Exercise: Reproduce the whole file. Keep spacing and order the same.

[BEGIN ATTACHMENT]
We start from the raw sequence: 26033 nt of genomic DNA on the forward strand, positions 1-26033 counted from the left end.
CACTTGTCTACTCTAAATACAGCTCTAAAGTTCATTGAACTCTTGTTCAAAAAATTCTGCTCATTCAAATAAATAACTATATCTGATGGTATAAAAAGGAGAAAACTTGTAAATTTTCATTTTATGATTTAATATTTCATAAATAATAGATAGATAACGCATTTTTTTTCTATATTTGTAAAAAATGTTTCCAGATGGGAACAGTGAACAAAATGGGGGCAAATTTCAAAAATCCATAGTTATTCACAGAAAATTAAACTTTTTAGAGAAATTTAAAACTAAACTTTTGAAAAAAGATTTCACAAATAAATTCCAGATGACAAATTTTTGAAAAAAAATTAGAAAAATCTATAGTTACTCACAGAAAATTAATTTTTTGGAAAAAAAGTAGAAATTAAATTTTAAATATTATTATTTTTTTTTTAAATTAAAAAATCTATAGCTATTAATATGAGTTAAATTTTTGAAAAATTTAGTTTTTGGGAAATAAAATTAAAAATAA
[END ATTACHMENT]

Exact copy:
We start from the raw sequence: 26033 nt of genomic DNA on the forward strand, positions 1-26033 counted from the left end.
CACTTGTCTACTCTAAATACAGCTCTAAAGTTCATTGAACTCTTGTTCAAAAAATTCTGCTCATTCAAATAAATAACTATATCTGATGGTATAAAAAGGAGAAAACTTGTAAATTTTCATTTTATGATTTAATATTTCATAAATAATAGATAGATAACGCATTTTTTTTCTATATTTGTAAAAAATGTTTCCAGATGGGAACAGTGAACAAAATGGGGGCAAATTTCAAAAATCCATAGTTATTCACAGAAAATTAAACTTTTTAGAGAAATTTAAAACTAAACTTTTGAAAAAAGATTTCACAAATAAATTCCAGATGACAAATTTTTGAAAAAAAATTAGAAAAATCTATAGTTACTCACAGAAAATTAATTTTTTGGAAAAAAAGTAGAAATTAAATTTTAAATATTATTATTTTTTTTTTAAATTAAAAAATCTATAGCTATTAATATGAGTTAAATTTTTGAAAAATTTAGTTTTTGGGAAATAAAATTAAAAATAA